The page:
Cons of casting on this way are that when you start to knit your first row you get this long weird string in the middle of your knitting that gets longer as you knit your first row. I would recommend adding one extra stitch and then at the end you can slip it off your needle when you come to knit the last stitch and the long middle string will become part of your tail.

2. The Long Tail Cast On

The Long Tail Cast On is a slightly more advanced way to cast on. It is very widely used because it allows the knitter to create items that seem to have some stretch. You need just one needle for this method.

  1. As the name implies you want to start out with a long tail of about 3 feet of yarn depending on what you are working on. Don?t worry about having leftover yarn because even the most experienced knitters still have leftover yarn when using the Long Tail Cast On.
  2. Tie a slip knot around your needle as shown above.
  3. Hold both your working yarn and your tail with your middle, pinky and ring finger.

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4. Wrap your tail all the way around your thumb clockwise and wrap your working yarn all the way around your index finger counter-clockwise. Your yarn should be making a V shape in the palm of your hand when pulled.

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5. Take your needle and go under the yarn that is wrapped around your thumb. But don?t take the yarn off your thumb just yet. Go over to your index finger and instead of going under, go over and catch the yarn that is wrapped around the index finger. Pull the yarn through the thumb that is wrapped around your thumb and take it all off your fingers.

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6. Repeat steps 3?5 until you feel comfortable with the Long Tail Cast On. Remember to leave your stitches loose but not too loose. You don?t want your stitches so tight that you can?t knit but you don?t want your stitches to be too loose either.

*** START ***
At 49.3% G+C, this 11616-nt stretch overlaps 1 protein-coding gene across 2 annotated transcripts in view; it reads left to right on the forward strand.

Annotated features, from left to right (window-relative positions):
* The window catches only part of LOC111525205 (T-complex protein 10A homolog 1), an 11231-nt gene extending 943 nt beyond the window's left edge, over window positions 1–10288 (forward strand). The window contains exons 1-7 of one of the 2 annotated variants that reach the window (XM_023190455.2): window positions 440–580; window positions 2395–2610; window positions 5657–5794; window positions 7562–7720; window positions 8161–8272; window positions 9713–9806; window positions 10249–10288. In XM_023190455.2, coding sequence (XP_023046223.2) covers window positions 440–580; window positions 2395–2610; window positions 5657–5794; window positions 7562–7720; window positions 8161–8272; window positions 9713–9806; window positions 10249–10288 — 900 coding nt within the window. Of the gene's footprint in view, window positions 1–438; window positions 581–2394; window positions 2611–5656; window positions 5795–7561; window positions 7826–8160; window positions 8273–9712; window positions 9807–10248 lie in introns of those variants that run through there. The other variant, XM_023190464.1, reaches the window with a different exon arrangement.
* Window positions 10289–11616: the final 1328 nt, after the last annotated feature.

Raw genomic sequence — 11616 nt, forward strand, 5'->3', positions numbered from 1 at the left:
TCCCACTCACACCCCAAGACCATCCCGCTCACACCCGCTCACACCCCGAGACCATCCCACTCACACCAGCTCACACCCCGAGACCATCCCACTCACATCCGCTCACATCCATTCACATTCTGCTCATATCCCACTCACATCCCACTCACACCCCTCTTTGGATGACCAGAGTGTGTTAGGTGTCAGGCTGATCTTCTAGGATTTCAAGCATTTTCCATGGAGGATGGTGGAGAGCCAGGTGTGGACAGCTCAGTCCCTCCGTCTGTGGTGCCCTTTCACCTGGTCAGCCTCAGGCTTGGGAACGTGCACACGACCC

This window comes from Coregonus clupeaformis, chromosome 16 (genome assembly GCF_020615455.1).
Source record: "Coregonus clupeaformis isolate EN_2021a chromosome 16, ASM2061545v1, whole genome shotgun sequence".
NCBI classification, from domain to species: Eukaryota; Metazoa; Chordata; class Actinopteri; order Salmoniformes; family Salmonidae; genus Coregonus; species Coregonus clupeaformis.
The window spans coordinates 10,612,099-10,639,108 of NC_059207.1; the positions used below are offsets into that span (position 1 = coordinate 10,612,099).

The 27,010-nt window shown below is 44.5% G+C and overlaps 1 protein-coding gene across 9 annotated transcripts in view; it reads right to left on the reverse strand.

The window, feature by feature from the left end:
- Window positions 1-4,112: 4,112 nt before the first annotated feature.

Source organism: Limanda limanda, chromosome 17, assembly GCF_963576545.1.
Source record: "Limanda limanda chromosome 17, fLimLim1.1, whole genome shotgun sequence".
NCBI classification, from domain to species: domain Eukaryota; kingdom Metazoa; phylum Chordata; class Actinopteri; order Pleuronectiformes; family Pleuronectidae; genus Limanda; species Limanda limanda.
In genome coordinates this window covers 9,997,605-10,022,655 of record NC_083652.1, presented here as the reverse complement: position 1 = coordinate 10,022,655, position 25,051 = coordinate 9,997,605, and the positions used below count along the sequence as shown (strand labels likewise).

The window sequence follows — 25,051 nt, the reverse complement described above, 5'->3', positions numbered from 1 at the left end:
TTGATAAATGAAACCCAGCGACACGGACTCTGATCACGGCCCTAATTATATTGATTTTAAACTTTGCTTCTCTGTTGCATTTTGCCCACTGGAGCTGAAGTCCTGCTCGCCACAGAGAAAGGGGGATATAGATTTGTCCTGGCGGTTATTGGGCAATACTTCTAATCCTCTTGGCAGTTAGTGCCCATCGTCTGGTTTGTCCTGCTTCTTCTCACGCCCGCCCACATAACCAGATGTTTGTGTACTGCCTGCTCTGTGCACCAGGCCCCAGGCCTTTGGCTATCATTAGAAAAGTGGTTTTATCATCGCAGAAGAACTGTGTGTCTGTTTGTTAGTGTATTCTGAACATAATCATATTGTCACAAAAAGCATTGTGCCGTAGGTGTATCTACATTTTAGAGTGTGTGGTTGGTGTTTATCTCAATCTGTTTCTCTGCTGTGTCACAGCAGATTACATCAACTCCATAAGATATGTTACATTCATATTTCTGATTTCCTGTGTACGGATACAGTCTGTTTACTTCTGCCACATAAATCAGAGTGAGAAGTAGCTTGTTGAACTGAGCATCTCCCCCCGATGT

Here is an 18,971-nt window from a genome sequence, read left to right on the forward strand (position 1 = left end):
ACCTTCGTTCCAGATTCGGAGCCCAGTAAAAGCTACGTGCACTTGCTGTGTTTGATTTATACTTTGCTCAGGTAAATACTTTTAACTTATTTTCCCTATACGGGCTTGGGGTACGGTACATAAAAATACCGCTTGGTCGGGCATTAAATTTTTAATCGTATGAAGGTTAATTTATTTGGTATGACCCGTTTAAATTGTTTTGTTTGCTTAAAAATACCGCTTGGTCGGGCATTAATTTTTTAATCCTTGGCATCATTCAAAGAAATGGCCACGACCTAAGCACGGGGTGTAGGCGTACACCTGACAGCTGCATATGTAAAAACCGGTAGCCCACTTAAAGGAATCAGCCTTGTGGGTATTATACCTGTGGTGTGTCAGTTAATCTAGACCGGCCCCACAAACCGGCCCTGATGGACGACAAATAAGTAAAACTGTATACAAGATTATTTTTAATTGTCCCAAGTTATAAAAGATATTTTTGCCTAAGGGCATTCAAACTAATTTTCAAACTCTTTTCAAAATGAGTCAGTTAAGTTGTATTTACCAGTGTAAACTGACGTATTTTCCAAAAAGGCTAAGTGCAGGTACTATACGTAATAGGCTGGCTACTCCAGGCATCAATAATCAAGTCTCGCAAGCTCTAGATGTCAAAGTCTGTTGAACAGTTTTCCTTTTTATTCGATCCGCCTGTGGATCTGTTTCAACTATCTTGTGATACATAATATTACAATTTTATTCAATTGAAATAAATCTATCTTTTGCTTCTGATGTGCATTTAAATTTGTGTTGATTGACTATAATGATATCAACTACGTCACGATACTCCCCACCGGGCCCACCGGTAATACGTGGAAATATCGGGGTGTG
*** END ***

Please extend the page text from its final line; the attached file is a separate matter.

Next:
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The Pros are that you get this nice stretchy fabric with no long piece of string in the middle of your first knitted row.

There are no cons to using this cast on method that I know of.

If you are totally confused here is a video on how to do the Long Tail Cast On

3. The Knitted Cast On

To be able to do the Knitted Cast On you need to know how to knit. I will not be teaching you how to knit in this article. If you would like to learn how to knit you can click here to read my article on how to knit. For this cast on method, you need 2 needles instead of one.

  1. Like the other two methods, you start out with a slip knot as shown above. Leave a 6-inch tail.
  2. You have just your slip knot on your needle. You take your second needle and you go to knit a stitch. But instead of finishing the stitch and taking the slip stitch off the needle, you take the newly formed loop and place it onto your needle next to the slip stitch. Continue this until you are comfortable with the Knitted Cast On Method.

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3. Remember to leave your stitches loose but not too loose. You don?t want your stitches so tight that you can?t knit but you don?t want your stitches to be too loose either.

Pros of the Knitted Cast On Method is that once you learn how to knit this method is very easy to learn and master. It makes casting on so much easier.

The Con is that your first row is already knitted when you finished casting on and that is great if all you are doing is just knitting. But if you are purling then you will need to learn how to cast on purlwise. I will be sharing that in a later post.

These are three great ways to cast on. If you have any questions about casting on or knitting, in general, please leave all your questions and comments down below. I check my comments daily.